Capacitance of a wire above a foil:
The VHF bandpass filter designed for the first IF filter at 110 MHz uses
some unusual components. Especially unique are the 0.092 pF coupling
capacitors shown in the schematic. That circuit is repeated below.
An often voiced question from beginning filter builders is, "Where do I purchase
a capacitor with .092 pF?" The answer is that you don't.
Even the stray C of a common resistor is more than that. It
is necessary to fabricate your own capacitors, or to realize the same effect.
What is important is to couple energy between the first and second
resonator, and also to couple between the second and third resonators.
This can be through any means that works. An especially easy way to
realize the coupling is with a wire capacitor. A wire is attached
to the "hot" end of the first resonator (the left 7.32 pF variable cap).
That wire is then routed through a hole in the shield that isolates
the tuned circuit from the second resonator. The piece of wire is
then routed close to the coil
of the second resonator. But the critical questions become
how long the wire should be and how close it
should be to the second resonator. The cap from resonator 2
to #3 is obviously treated with the same care.
We did an experiment with an AADE L/C meter and a capacitor fabricated with
wire. We soldered a Teflon insulated terminal to a scrap of PC board
and then attached a wire to the terminal to generate a capacitor.
The wire length started at 1.5 inches, but was then reduced in small increments.
See the photo below.
The "zero" function was not used during this measurement, so there was about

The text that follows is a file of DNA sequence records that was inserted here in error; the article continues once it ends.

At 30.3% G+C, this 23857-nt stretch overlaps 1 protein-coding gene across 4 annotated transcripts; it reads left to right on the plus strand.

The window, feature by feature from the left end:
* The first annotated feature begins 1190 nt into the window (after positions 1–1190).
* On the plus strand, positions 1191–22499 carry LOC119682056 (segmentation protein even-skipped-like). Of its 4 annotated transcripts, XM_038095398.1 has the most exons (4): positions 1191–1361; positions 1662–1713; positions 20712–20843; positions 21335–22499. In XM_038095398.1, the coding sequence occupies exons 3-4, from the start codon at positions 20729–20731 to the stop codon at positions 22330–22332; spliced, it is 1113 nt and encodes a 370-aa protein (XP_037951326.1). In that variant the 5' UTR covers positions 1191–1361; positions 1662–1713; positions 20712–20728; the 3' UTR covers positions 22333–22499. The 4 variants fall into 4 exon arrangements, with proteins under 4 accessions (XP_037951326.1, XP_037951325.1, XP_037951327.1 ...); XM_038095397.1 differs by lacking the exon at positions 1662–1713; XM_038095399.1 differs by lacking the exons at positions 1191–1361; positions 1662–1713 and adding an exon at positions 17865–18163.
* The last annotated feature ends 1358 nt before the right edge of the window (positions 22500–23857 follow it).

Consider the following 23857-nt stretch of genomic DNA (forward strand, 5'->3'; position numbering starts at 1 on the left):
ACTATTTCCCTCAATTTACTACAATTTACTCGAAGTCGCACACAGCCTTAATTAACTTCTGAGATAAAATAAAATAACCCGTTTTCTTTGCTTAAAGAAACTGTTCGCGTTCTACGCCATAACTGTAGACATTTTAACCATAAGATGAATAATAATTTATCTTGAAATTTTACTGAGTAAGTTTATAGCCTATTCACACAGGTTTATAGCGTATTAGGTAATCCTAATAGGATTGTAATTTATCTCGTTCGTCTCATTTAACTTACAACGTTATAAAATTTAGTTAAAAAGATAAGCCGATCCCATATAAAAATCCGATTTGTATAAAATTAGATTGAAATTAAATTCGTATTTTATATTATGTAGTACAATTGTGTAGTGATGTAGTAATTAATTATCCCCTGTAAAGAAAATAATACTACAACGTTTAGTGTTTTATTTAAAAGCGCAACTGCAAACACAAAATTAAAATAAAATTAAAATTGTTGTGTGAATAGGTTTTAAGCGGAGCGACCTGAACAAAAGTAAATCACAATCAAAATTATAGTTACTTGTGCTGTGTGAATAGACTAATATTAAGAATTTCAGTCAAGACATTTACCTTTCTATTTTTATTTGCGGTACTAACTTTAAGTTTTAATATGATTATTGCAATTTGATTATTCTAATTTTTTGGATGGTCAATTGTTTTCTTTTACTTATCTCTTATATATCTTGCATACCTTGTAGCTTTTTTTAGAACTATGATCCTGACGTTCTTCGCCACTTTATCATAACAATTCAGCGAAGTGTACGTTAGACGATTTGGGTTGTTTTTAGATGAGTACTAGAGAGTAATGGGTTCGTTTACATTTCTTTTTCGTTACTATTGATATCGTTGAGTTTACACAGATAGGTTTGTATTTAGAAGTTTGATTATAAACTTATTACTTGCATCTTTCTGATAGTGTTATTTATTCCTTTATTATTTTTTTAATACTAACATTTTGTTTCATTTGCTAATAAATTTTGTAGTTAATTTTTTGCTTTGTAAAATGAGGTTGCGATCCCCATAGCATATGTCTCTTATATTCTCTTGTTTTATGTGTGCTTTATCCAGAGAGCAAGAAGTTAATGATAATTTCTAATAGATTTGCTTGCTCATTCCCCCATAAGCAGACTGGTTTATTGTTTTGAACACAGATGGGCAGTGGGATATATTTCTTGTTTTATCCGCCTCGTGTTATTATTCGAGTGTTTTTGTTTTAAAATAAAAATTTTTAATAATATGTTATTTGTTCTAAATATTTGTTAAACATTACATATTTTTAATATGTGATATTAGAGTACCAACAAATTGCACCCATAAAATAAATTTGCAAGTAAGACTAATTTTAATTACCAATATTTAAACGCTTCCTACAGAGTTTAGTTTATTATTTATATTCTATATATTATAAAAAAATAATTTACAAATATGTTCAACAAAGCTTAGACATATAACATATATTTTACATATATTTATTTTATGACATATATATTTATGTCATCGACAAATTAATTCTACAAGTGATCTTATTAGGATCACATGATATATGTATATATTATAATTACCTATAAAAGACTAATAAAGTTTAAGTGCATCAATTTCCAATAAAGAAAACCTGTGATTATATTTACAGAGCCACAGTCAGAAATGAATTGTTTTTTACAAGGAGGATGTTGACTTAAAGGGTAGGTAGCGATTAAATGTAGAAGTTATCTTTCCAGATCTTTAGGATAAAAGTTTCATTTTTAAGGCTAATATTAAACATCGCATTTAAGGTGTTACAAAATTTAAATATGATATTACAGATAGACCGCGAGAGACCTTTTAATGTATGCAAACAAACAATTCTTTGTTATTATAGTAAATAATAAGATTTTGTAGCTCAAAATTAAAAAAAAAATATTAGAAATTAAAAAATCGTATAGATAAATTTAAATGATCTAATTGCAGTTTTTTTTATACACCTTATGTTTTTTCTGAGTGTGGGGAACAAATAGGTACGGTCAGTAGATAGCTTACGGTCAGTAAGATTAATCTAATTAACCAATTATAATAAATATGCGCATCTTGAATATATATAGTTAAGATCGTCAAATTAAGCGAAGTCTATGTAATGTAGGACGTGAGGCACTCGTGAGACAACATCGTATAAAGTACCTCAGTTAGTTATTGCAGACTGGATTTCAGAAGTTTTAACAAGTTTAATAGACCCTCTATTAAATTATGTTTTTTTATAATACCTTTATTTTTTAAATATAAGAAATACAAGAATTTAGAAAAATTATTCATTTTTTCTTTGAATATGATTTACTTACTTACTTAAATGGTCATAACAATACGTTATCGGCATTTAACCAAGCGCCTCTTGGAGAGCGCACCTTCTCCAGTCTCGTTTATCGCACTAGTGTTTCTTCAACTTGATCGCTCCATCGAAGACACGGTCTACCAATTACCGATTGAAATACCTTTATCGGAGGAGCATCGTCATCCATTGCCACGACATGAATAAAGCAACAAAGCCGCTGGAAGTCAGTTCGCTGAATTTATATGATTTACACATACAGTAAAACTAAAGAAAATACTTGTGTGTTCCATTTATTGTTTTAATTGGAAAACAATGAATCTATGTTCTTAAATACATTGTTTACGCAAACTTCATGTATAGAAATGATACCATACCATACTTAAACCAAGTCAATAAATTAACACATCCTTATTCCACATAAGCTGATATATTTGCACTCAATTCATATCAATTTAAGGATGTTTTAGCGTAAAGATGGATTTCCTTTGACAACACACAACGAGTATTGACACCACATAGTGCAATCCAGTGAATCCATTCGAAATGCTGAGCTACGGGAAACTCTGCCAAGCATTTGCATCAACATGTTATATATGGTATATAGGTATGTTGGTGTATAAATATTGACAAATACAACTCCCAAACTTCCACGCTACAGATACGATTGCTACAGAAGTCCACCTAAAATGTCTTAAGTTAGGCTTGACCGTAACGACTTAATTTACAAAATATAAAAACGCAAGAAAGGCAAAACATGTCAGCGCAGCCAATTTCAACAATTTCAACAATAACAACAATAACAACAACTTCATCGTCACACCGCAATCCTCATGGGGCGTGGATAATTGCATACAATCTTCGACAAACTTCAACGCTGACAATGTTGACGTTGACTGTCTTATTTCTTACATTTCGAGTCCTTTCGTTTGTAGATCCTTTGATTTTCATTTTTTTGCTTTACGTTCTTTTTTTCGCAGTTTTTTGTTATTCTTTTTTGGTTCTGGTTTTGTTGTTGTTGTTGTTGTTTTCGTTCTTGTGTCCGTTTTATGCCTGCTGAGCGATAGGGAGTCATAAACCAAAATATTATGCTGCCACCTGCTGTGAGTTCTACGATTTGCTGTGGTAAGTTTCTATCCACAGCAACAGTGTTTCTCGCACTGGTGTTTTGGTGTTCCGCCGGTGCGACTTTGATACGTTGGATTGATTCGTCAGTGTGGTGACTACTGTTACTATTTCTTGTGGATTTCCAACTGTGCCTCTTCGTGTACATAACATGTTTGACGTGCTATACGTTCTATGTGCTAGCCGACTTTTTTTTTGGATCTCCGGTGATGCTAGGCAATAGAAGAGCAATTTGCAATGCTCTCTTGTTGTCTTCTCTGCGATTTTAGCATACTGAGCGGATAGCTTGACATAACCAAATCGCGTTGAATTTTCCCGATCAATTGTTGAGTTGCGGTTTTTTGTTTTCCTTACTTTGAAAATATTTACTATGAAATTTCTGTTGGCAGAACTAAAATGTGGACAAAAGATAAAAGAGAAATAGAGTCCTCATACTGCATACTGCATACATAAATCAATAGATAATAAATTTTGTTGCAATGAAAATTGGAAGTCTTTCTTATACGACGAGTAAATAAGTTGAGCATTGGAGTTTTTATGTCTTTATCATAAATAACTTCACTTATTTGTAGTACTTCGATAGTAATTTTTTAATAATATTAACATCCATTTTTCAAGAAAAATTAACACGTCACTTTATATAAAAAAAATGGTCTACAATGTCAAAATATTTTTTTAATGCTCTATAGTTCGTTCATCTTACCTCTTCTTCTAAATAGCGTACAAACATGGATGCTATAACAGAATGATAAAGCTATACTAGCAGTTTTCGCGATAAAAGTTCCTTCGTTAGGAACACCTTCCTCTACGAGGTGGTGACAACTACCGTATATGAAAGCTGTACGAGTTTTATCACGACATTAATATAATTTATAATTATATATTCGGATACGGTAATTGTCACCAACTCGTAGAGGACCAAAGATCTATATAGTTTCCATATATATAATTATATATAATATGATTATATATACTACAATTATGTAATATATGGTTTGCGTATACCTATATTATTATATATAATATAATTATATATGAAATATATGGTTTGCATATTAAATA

3.9 pF of stray capacitance. That was subtracted from the data
during analysis with a spread sheet. The Incremental Capacitance
was plotted as a function of the wire length, which is shown below.
Of particular interest is the average slope of this curve, which is
0.28 pF per inch. This means that a wire of an inch will have C of
0.28 pF. The wire in the experiment was 0.4 inch from the ground
foil. Pushing it closer would cause C to increase. The
small valued 0.092 pF capacitor needed in our filter could be approximated
with a wire that is about half an inch. The half inch is not the total
wire length, but the amount of overlap with the coil.
Experimentally, the best way to set up a filter of this sort is to start
with very small wires as the coupling capacitors. One end of
the filter is driven with a 50 Ohm signal generator while the other end is
terminated with a 50 Ohm detector. The detector could be a 50 Ohm
power meter or spectrum analyzer, or even a 50 Ohm terminate scope of suitable
bandwidth. Using the curve above, a good start might be wires
that overlap the coil by perhaps 0.3 inch with a spacing of 0.4 inch.
The variable capacitors are all adjusted at 110 MHz for the highest output.
The filter insertion loss and bandwidth are measured. If they
do not fit the desired response, the length and/or position of the coupling
wires is changed and the process is repeated. If you ever reach
a stage when a multiplicity of peaks is seen, that suggests that there is
too much coupling.
There should be plenty of adjustment range available in this filter.
Without changing any coils or coupling capacitors, I was able to move my
filter from about 90 MHz up to about 130 MHz center frequency.
There were three peaks by the time I got to 130 MHz,
indicating over coupling. It is worthwhile to try moving the
filter from 110 to something slightly different just to be sure that none
of the variable capacitors are tuned to maximum or minimum value.
There is another problem that can come up with severe over coupling.
If the resonator to resonator coupling is severely high, one of the peaks
may be a long ways away from the desired filter center. So,
when evaluating the experimental filter, be sure to use a very wide sweep.
A swept instrument is not needed. However, a variable
frequency generator is desired. See the paper that we presented
in QST for December 1991 having to do with double tuned circuits.
For this particular filter, we would recommend an evaluation sweep from 50
to 200 MHz.
This photo is a close-up view of the second resonator. Note
the position of the wire coupling capacitors with respect to the body of
the coil. This appears to be a surprisingly good fit to the experimental
data. While the overall wire length exceeds 0.5 inch, the part that
overlaps the most sensitive "hot" end of the coil is only about half
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